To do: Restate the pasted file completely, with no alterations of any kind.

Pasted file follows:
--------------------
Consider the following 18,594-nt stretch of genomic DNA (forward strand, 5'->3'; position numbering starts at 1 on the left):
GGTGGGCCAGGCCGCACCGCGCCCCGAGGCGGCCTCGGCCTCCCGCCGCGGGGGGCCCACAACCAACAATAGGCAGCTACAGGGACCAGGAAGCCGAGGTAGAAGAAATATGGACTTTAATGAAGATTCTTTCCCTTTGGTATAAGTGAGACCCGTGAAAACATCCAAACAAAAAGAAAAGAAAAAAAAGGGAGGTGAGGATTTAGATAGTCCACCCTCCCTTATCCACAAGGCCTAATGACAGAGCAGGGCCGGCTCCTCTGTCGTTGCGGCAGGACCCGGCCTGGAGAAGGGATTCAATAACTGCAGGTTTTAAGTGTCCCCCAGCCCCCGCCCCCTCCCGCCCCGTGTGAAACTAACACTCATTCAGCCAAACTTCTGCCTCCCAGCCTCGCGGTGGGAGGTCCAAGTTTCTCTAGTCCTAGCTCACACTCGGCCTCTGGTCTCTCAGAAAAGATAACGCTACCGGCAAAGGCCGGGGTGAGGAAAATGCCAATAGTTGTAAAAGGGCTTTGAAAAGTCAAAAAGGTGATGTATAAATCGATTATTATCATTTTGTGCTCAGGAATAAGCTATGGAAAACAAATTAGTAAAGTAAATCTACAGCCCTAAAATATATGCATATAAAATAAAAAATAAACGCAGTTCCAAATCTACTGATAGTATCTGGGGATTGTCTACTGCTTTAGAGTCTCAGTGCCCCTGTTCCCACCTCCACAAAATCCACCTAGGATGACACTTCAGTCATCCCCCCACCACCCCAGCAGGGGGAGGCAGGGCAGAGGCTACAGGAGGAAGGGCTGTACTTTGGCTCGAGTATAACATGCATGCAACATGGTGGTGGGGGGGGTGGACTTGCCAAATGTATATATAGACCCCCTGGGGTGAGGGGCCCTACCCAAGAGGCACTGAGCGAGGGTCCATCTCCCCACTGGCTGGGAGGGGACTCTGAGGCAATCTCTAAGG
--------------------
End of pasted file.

Consider the following 18,594-nt stretch of genomic DNA (forward strand, 5'->3'; position numbering starts at 1 on the left):
GGTGGGCCAGGCCGCACCGCGCCCCGAGGCGGCCTCGGCCTCCCGCCGCGGGGGGCCCACAACCAACAATAGGCAGCTACAGGGACCAGGAAGCCGAGGTAGAAGAAATATGGACTTTAATGAAGATTCTTTCCCTTTGGTATAAGTGAGACCCGTGAAAACATCCAAACAAAAAGAAAAGAAAAAAAAGGGAGGTGAGGATTTAGATAGTCCACCCTCCCTTATCCACAAGGCCTAATGACAGAGCAGGGCCGGCTCCTCTGTCGTTGCGGCAGGACCCGGCCTGGAGAAGGGATTCAATAACTGCAGGTTTTAAGTGTCCCCCAGCCCCCGCCCCCTCCCGCCCCGTGTGAAACTAACACTCATTCAGCCAAACTTCTGCCTCCCAGCCTCGCGGTGGGAGGTCCAAGTTTCTCTAGTCCTAGCTCACACTCGGCCTCTGGTCTCTCAGAAAAGATAACGCTACCGGCAAAGGCCGGGGTGAGGAAAATGCCAATAGTTGTAAAAGGGCTTTGAAAAGTCAAAAAGGTGATGTATAAATCGATTATTATCATTTTGTGCTCAGGAATAAGCTATGGAAAACAAATTAGTAAAGTAAATCTACAGCCCTAAAATATATGCATATAAAATAAAAAATAAACGCAGTTCCAAATCTACTGATAGTATCTGGGGATTGTCTACTGCTTTAGAGTCTCAGTGCCCCTGTTCCCACCTCCACAAAATCCACCTAGGATGACACTTCAGTCATCCCCCCACCACCCCAGCAGGGGGAGGCAGGGCAGAGGCTACAGGAGGAAGGGCTGTACTTTGGCTCGAGTATAACATGCATGCAACATGGTGGTGGGGGGGGTGGACTTGCCAAATGTATATATAGACCCCCTGGGGTGAGGGGCCCTACCCAAGAGGCACTGAGCGAGGGTCCATCTCCCCACTGGCTGGGAGGGGACTCTGAGGCAATCTCTAAGG